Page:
Autonomous transportation is the next big leap for the auto industry. It is universal knowledge that autonomous driving will change transportation drastically, and when enforced, will not only lead to an improvement in transportation, but it will also improve the economy and the environment. The only problem that remains is, who will be the company to perfect autonomous driving.
Autonomous driving is not a tough issue because we lack the technology or knowledge, but rather we are incapable of giving technology the same thoughts and cognitive abilities that a human has when behind the wheel. When a human drives, he or she reacts to every situation in a safe and manner that they believe will avoid the most injury or damage. There is no way to teach that to technology. If human drivers and autonomous drivers were to share the same roads, inevitably, there would be error.
This is where we get the development of maps. But not regular maps. These maps are incredibly detailed and precise, taking advantage or something that technology has, and humans don’t, an incredible amount of storable knowledge. These databases can carry all the knowledge they need to have a precise idea of where they are. This is how autonomy is going to become a reality. This is how autonomous and human drivers can share the same roads. Rather than perceiving the world and deciding on the fly what to do next, these autonomous and semi-autonomous vehicles are comparing their glimpses of the world with a map stored in memory. This futuristic reality is closer than we think, and the benefits lie beyond transportation, but with our economy and markets as well.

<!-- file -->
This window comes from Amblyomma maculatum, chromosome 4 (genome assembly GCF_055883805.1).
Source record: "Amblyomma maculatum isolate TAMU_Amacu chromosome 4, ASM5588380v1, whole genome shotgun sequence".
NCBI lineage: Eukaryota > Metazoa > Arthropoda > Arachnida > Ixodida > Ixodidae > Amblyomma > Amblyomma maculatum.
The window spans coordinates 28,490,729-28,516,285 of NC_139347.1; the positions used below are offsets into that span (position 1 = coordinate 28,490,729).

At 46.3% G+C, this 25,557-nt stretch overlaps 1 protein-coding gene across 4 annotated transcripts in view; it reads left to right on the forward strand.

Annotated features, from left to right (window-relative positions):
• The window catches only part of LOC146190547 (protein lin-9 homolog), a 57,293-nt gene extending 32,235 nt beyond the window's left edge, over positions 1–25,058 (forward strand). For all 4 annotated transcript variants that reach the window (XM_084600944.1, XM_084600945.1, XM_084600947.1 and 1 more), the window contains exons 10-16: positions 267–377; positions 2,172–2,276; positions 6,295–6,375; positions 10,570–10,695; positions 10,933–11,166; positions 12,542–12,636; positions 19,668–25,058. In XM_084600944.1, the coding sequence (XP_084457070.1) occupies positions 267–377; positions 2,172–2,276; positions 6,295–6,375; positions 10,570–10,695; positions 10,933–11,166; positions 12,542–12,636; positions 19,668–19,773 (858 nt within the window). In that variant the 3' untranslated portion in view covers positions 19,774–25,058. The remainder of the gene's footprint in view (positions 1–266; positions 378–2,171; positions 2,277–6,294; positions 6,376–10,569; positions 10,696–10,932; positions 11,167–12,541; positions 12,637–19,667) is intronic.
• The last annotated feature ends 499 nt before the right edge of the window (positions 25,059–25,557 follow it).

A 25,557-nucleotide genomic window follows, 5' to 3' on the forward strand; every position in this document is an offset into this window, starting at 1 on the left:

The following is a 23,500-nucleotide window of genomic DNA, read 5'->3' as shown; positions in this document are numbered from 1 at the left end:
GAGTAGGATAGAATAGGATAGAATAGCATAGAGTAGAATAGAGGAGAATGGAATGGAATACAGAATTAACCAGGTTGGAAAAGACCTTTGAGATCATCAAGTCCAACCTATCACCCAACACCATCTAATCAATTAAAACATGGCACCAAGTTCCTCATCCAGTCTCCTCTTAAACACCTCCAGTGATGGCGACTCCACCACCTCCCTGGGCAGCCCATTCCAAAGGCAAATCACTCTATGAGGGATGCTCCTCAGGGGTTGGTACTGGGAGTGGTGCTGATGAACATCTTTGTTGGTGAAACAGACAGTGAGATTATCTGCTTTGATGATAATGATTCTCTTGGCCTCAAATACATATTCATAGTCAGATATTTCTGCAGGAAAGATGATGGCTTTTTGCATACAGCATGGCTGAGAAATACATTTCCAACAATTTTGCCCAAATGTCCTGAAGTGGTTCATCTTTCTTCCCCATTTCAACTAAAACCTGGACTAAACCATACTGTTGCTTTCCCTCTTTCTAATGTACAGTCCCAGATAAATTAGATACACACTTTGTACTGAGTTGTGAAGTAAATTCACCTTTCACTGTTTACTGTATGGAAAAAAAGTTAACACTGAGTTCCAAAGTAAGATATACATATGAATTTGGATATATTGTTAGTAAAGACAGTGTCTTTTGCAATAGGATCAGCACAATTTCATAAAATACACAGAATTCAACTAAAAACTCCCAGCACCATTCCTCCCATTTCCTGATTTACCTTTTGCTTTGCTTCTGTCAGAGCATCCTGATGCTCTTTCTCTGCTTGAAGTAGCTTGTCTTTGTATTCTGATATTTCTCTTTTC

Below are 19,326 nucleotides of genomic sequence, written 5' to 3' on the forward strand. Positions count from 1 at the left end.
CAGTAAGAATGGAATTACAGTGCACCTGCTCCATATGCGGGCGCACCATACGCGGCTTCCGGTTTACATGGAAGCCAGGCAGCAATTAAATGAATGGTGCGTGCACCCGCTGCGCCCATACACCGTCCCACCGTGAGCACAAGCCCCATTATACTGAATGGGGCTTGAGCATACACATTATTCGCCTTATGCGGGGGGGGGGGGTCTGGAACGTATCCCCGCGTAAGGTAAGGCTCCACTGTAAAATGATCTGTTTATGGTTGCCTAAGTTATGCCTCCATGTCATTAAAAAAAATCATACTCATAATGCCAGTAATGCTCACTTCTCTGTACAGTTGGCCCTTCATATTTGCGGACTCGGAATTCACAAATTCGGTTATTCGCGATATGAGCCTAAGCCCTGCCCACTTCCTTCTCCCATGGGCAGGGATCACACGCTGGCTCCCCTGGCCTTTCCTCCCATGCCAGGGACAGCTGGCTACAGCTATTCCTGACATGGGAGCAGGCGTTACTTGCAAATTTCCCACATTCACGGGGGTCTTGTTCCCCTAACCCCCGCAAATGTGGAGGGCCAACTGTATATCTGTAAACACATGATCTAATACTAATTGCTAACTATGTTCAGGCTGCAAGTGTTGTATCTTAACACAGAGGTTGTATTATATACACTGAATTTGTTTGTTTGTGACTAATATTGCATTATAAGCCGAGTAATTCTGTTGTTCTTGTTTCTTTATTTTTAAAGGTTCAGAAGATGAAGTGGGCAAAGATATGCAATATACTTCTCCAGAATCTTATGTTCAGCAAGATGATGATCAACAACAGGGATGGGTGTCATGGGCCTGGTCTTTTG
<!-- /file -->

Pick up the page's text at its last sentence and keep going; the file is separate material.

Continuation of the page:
The assumption remains that if autonomous vehicles were rolled out in the US, car ownership would drastically go down because of the rideshare possibilities. This would cause a huge alleviation in big cities, as autonomous cars would never need to park in the city, we could eliminate the need for bulky parking garages and clogged streets with the side of the road parking. This will cause an opening for the real estate market in big cities as big cities are almost always short on housing. If we were able to convert huge parking lots and garages into multifamily units, the real estate market and families are now also receiving benefit from autonomous vehicles. With fewer cars, home driveways and garages will shrink in size. For some, existing garages could even be converted to additional living space. Autonomous driving will not only be good for the markets and transportation, but also for the environment.
Autonomous vehicles would greatly improve energy consummation. Because the autonomous cars being manufactured right now are pretty much all electric, by the time that autonomy rolls out we will have created a massive global fleet of electric vehicles. Building past that, ride-sharing creates a natural incentive to carpool for even further reduced fares.
There is no doubt that autonomous transportation is the next step in the auto industry. Advances in auto autonomy will lead to advances everywhere. Shared autonomous vehicles may well become, as Mr. Burns hopes, the backbone of personal transportation—and “Autonomy” will have the extra value of offering a history of the technological revolution that made it all possible.